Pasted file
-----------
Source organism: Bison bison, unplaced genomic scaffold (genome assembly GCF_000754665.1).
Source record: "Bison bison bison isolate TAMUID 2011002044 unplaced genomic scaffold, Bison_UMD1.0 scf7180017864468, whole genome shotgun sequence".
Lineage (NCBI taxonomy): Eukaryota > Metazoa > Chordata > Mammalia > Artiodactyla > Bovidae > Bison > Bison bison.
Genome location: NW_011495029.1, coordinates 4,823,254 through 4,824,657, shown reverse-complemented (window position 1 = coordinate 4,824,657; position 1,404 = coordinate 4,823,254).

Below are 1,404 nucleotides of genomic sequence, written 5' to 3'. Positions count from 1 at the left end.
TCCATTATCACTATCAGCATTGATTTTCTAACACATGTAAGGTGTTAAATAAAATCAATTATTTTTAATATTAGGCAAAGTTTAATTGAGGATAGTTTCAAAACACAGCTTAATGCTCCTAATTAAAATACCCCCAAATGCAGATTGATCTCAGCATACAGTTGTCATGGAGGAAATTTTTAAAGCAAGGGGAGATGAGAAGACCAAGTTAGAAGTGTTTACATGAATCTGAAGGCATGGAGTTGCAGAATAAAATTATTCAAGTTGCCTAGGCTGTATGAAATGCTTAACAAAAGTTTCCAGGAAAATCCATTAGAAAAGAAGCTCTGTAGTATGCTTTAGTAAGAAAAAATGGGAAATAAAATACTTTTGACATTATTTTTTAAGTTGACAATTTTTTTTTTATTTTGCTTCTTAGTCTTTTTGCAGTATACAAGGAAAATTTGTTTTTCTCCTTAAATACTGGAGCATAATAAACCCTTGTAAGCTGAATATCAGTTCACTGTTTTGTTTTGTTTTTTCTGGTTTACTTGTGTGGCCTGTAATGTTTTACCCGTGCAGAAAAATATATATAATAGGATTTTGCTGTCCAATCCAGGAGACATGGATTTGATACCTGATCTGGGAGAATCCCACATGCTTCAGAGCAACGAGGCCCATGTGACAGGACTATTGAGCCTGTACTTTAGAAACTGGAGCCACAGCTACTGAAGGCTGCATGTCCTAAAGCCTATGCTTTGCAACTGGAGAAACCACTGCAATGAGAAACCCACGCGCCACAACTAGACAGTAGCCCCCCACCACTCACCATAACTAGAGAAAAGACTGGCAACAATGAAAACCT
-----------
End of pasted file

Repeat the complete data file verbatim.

Source organism: Bison bison, unplaced genomic scaffold (genome assembly GCF_000754665.1).
Source record: "Bison bison bison isolate TAMUID 2011002044 unplaced genomic scaffold, Bison_UMD1.0 scf7180017864468, whole genome shotgun sequence".
Lineage (NCBI taxonomy): Eukaryota > Metazoa > Chordata > Mammalia > Artiodactyla > Bovidae > Bison > Bison bison.
Genome location: NW_011495029.1, coordinates 4,823,254 through 4,824,657, shown reverse-complemented (window position 1 = coordinate 4,824,657; position 1,404 = coordinate 4,823,254).

Below are 1,404 nucleotides of genomic sequence, written 5' to 3'. Positions count from 1 at the left end.
TCCATTATCACTATCAGCATTGATTTTCTAACACATGTAAGGTGTTAAATAAAATCAATTATTTTTAATATTAGGCAAAGTTTAATTGAGGATAGTTTCAAAACACAGCTTAATGCTCCTAATTAAAATACCCCCAAATGCAGATTGATCTCAGCATACAGTTGTCATGGAGGAAATTTTTAAAGCAAGGGGAGATGAGAAGACCAAGTTAGAAGTGTTTACATGAATCTGAAGGCATGGAGTTGCAGAATAAAATTATTCAAGTTGCCTAGGCTGTATGAAATGCTTAACAAAAGTTTCCAGGAAAATCCATTAGAAAAGAAGCTCTGTAGTATGCTTTAGTAAGAAAAAATGGGAAATAAAATACTTTTGACATTATTTTTTAAGTTGACAATTTTTTTTTTATTTTGCTTCTTAGTCTTTTTGCAGTATACAAGGAAAATTTGTTTTTCTCCTTAAATACTGGAGCATAATAAACCCTTGTAAGCTGAATATCAGTTCACTGTTTTGTTTTGTTTTTTCTGGTTTACTTGTGTGGCCTGTAATGTTTTACCCGTGCAGAAAAATATATATAATAGGATTTTGCTGTCCAATCCAGGAGACATGGATTTGATACCTGATCTGGGAGAATCCCACATGCTTCAGAGCAACGAGGCCCATGTGACAGGACTATTGAGCCTGTACTTTAGAAACTGGAGCCACAGCTACTGAAGGCTGCATGTCCTAAAGCCTATGCTTTGCAACTGGAGAAACCACTGCAATGAGAAACCCACGCGCCACAACTAGACAGTAGCCCCCCACCACTCACCATAACTAGAGAAAAGACTGGCAACAATGAAAACCT